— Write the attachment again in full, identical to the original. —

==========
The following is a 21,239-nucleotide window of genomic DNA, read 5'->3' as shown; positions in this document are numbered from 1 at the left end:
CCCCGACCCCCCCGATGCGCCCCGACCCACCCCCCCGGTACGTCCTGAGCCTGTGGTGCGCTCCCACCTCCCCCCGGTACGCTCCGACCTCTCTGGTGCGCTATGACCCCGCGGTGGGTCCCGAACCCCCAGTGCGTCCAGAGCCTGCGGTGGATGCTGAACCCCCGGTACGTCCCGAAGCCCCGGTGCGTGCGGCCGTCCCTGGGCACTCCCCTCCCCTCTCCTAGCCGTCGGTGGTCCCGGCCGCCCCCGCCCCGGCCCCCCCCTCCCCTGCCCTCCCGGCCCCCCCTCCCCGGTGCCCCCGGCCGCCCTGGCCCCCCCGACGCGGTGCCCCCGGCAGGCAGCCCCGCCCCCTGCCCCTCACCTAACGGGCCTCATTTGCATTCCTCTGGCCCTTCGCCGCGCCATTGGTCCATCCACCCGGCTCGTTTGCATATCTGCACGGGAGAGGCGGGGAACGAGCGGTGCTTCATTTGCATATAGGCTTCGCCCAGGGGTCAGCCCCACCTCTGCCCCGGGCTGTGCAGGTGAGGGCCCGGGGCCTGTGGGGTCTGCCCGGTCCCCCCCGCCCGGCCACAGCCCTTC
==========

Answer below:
The following is a 21,239-nucleotide window of genomic DNA, read 5'->3' as shown; positions in this document are numbered from 1 at the left end:
CCCCGACCCCCCCGATGCGCCCCGACCCACCCCCCCGGTACGTCCTGAGCCTGTGGTGCGCTCCCACCTCCCCCCGGTACGCTCCGACCTCTCTGGTGCGCTATGACCCCGCGGTGGGTCCCGAACCCCCAGTGCGTCCAGAGCCTGCGGTGGATGCTGAACCCCCGGTACGTCCCGAAGCCCCGGTGCGTGCGGCCGTCCCTGGGCACTCCCCTCCCCTCTCCTAGCCGTCGGTGGTCCCGGCCGCCCCCGCCCCGGCCCCCCCCTCCCCTGCCCTCCCGGCCCCCCCTCCCCGGTGCCCCCGGCCGCCCTGGCCCCCCCGACGCGGTGCCCCCGGCAGGCAGCCCCGCCCCCTGCCCCTCACCTAACGGGCCTCATTTGCATTCCTCTGGCCCTTCGCCGCGCCATTGGTCCATCCACCCGGCTCGTTTGCATATCTGCACGGGAGAGGCGGGGAACGAGCGGTGCTTCATTTGCATATAGGCTTCGCCCAGGGGTCAGCCCCACCTCTGCCCCGGGCTGTGCAGGTGAGGGCCCGGGGCCTGTGGGGTCTGCCCGGTCCCCCCCGCCCGGCCACAGCCCTTC